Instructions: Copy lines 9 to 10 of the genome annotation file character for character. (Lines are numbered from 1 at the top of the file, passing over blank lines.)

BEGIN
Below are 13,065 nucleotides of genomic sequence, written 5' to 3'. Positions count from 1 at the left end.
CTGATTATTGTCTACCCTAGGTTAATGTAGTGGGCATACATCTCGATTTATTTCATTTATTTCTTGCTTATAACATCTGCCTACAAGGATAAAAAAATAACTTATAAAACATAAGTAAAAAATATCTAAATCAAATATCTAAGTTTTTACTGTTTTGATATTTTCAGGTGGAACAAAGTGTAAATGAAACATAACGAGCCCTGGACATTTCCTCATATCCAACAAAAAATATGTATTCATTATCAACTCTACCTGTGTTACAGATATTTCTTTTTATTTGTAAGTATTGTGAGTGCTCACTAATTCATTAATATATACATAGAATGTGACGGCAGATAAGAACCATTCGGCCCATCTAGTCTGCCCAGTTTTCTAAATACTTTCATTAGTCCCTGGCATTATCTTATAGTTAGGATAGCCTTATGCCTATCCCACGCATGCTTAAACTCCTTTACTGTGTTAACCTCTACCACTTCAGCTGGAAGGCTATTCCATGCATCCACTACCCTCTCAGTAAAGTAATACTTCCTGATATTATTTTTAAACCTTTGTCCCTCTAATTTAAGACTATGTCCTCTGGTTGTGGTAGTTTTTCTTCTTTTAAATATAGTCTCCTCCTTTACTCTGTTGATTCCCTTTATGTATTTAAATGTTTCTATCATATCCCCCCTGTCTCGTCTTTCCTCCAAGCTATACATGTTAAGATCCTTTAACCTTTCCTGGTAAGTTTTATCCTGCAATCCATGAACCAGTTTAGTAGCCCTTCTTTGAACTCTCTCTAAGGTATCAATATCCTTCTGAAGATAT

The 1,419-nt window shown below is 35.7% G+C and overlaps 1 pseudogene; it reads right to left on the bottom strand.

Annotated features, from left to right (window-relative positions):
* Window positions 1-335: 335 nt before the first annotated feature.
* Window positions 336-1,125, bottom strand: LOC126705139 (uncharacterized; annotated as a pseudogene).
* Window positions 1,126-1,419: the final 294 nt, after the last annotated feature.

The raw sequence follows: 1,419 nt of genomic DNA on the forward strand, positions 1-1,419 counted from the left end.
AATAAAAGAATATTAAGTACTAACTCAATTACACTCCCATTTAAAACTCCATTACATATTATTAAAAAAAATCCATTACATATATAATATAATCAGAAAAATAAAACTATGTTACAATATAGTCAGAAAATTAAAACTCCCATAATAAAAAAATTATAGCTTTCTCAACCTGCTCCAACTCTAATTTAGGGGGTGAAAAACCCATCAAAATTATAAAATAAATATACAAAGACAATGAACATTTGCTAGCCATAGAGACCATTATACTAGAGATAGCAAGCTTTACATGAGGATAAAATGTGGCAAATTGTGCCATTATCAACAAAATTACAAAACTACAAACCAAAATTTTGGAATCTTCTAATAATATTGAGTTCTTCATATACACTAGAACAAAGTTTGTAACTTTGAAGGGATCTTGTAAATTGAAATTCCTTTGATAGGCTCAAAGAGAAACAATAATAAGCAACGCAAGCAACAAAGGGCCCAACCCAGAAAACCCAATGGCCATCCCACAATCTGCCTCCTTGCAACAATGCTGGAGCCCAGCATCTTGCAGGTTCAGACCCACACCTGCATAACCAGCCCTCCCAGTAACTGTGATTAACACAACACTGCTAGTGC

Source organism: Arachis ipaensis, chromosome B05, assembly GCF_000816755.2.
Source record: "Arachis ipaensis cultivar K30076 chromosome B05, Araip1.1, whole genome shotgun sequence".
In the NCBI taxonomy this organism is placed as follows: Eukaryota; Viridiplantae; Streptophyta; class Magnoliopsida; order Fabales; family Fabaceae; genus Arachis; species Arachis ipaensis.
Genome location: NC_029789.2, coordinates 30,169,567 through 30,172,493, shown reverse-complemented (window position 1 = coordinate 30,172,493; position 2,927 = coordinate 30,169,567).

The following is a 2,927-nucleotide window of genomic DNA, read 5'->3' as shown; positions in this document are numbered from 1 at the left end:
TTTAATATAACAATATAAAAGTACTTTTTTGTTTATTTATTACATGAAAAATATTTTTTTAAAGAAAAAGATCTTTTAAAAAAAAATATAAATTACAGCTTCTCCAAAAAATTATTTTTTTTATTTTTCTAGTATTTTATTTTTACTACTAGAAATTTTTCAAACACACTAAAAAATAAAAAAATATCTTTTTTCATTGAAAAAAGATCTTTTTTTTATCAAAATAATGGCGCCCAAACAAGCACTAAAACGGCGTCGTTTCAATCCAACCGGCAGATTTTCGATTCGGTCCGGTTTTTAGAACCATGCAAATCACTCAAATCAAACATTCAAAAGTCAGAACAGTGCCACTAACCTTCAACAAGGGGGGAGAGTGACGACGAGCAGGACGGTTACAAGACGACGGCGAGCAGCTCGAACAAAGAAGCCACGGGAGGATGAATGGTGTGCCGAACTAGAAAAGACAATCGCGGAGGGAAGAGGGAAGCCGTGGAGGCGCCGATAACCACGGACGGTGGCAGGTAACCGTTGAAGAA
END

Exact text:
AATAAAAGAATATTAAGTACTAACTCAATTACACTCCCATTTAAAACTCCATTACATATTATTAAAAAAAATCCATTACATATATAATATAATCAGAAAAATAAAACTATGTTACAATATAGTCAGAAAATTAAAACTCCCATAATAAAAAAATTATAGCTTTCTCAACCTGCTCCAACTCTAATTTAGGGGGTGAAAAACCCATCAAAATTATAAAATAAATATACAAAGACAATGAACATTTGCTAGCCATAGAGACCATTATACTAGAGATAGCAAGCTTTACATGAGGATAAAATGTGGCAAATTGTGCCATTATCAACAAAATTACAAAACTACAAACCAAAATTTTGGAATCTTCTAATAATATTGAGTTCTTCATATACACTAGAACAAAGTTTGTAACTTTGAAGGGATCTTGTAAATTGAAATTCCTTTGATAGGCTCAAAGAGAAACAATAATAAGCAACGCAAGCAACAAAGGGCCCAACCCAGAAAACCCAATGGCCATCCCACAATCTGCCTCCTTGCAACAATGCTGGAGCCCAGCATCTTGCAGGTTCAGACCCACACCTGCATAACCAGCCCTCCCAGTAACTGTGATTAACACAACACTGCTAGTGC

Source organism: Arachis ipaensis, chromosome B05, assembly GCF_000816755.2.